Micro’be’ fermented fashion has microorganisms grow seamless garments in an attempt to disrupt our perceptions about the production of woven materials.
Bioalloy, a research endeavor at the FNAS laboratories of the University of Western Australia, has developed a program that will grow seamless garments through wine’s fermentation process.
Called Micro’be’, the ‘fermented fashion’ project investigates the “practical and cultural biosynthesis of clothing” that they expect will fracture the meaning of traditional interactions between clothing and the body. Be that as it may, their ultimate goal is to create a full seamless garment formed by bacterial fermentation without a stitch.
The project uses a colony of Acetobacter bacteria — the kind that ferment wine into vinegar. This process creates micro fibrils of cellulose (similar to cotton) that is used to fashion the garments. The Micro‘be’ material, initially fermented from red wine, has now been produced from white wine, beer and even Guinness.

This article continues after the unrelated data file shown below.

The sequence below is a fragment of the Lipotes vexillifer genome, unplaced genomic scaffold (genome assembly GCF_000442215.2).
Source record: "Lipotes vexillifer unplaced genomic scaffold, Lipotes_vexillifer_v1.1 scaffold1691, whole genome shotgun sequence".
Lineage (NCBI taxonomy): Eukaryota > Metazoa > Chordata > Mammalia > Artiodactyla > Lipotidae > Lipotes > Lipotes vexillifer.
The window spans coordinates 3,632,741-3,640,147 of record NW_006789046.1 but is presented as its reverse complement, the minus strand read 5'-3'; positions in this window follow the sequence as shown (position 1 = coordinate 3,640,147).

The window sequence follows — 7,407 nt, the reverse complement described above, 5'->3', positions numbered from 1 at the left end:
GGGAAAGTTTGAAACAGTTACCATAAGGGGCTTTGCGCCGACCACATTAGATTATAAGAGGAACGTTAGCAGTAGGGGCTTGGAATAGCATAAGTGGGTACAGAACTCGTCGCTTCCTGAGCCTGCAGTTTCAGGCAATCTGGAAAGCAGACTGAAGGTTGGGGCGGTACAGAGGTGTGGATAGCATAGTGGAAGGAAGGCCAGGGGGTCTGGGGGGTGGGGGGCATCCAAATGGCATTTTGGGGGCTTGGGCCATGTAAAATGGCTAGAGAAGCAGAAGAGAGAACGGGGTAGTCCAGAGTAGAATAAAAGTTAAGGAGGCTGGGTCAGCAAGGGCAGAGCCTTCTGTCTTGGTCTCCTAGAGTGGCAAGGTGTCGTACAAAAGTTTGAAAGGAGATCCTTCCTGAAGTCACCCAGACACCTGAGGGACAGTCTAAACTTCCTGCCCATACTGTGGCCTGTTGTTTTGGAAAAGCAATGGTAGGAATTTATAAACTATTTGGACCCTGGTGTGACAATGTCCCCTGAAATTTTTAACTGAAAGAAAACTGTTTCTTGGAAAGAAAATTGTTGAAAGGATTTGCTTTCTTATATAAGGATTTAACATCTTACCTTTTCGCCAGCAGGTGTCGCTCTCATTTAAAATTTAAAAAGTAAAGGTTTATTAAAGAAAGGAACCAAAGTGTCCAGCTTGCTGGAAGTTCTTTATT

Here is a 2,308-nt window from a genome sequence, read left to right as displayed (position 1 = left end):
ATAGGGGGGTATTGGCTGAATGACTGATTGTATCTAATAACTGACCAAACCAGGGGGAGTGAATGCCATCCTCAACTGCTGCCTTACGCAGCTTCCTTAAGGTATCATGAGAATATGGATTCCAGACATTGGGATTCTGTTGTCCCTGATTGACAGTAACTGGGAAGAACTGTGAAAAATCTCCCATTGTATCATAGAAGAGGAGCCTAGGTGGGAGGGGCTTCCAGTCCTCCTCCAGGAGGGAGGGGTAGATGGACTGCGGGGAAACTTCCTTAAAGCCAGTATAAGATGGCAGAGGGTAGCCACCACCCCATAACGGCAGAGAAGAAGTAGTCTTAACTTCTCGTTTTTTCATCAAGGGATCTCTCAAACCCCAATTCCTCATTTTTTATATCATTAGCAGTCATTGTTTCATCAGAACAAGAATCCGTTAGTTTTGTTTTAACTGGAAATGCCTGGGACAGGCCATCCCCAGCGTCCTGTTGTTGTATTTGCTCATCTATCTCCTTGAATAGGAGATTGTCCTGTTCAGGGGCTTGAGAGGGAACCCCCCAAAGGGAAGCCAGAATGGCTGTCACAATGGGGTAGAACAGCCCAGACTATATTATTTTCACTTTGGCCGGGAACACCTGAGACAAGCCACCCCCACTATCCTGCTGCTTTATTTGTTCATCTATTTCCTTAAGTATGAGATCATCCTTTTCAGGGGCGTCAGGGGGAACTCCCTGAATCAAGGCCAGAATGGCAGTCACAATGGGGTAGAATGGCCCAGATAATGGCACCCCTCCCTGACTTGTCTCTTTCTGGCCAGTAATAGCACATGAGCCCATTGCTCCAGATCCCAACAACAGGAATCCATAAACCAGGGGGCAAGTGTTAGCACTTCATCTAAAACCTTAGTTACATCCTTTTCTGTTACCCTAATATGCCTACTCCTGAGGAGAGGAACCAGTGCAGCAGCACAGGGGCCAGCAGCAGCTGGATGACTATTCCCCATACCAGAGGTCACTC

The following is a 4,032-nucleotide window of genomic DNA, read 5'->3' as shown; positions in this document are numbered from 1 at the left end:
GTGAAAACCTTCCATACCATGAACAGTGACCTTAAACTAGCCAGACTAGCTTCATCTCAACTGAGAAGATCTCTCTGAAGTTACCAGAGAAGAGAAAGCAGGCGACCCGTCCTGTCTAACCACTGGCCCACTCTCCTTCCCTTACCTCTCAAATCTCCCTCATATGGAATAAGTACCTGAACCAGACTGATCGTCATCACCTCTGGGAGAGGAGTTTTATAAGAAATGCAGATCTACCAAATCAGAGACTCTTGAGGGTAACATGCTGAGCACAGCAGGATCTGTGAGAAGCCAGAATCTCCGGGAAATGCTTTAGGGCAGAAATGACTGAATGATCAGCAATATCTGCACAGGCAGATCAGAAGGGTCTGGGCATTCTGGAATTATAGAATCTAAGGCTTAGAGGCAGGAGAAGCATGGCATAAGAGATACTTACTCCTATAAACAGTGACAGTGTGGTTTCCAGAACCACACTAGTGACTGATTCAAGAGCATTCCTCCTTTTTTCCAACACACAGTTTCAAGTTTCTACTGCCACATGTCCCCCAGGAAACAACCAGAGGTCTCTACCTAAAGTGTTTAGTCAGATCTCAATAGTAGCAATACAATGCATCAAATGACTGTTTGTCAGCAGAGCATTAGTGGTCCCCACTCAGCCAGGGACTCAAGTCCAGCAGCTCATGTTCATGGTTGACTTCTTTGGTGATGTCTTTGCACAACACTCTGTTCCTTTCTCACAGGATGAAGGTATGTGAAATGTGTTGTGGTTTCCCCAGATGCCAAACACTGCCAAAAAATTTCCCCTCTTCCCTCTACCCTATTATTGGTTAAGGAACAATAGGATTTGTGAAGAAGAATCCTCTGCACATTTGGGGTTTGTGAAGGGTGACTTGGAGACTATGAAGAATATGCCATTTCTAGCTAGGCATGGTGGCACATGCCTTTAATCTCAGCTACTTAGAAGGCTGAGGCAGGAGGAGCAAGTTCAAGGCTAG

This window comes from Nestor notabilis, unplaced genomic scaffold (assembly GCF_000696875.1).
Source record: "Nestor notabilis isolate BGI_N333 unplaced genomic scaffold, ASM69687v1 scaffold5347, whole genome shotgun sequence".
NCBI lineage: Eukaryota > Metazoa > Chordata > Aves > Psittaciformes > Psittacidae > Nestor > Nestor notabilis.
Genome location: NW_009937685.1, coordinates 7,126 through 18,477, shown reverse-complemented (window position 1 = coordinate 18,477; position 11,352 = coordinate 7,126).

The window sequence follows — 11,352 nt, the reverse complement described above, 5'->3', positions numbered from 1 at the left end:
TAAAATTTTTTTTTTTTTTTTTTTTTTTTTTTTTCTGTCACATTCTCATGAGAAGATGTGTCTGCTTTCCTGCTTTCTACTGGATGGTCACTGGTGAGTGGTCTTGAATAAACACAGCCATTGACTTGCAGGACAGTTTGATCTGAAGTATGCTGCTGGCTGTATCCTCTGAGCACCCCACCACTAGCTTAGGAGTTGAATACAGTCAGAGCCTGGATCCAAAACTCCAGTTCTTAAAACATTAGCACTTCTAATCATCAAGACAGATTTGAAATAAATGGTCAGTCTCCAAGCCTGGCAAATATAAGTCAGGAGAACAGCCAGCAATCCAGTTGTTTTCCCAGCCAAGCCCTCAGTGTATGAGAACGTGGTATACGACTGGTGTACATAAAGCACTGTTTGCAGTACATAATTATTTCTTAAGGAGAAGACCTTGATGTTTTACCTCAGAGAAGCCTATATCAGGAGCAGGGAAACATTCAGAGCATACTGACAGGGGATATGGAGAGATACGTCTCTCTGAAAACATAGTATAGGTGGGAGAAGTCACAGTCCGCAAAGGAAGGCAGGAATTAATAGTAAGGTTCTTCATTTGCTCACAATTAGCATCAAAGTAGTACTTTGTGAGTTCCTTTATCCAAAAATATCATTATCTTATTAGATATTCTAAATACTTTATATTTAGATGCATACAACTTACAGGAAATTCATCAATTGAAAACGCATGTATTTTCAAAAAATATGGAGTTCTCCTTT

Intended to create a new kind of experience with clothing, the creators of Micro’be’ are not unaware of the strangeness of their project, and appear to be actively seeking such an impact. From one of Bioalloy’s press releases:
This new fabric woven by the bacterial soft machines will confront the viewers’ sensory perceptions; sight, smell and touch. As unusual obsessions and foreign organisms are producing new fabrics, will the consumer find themselves totally repulsed? By covering the body with microbial bio-products, it will bring us closer to these organisms and remove any of the narcissistic notions of us and them!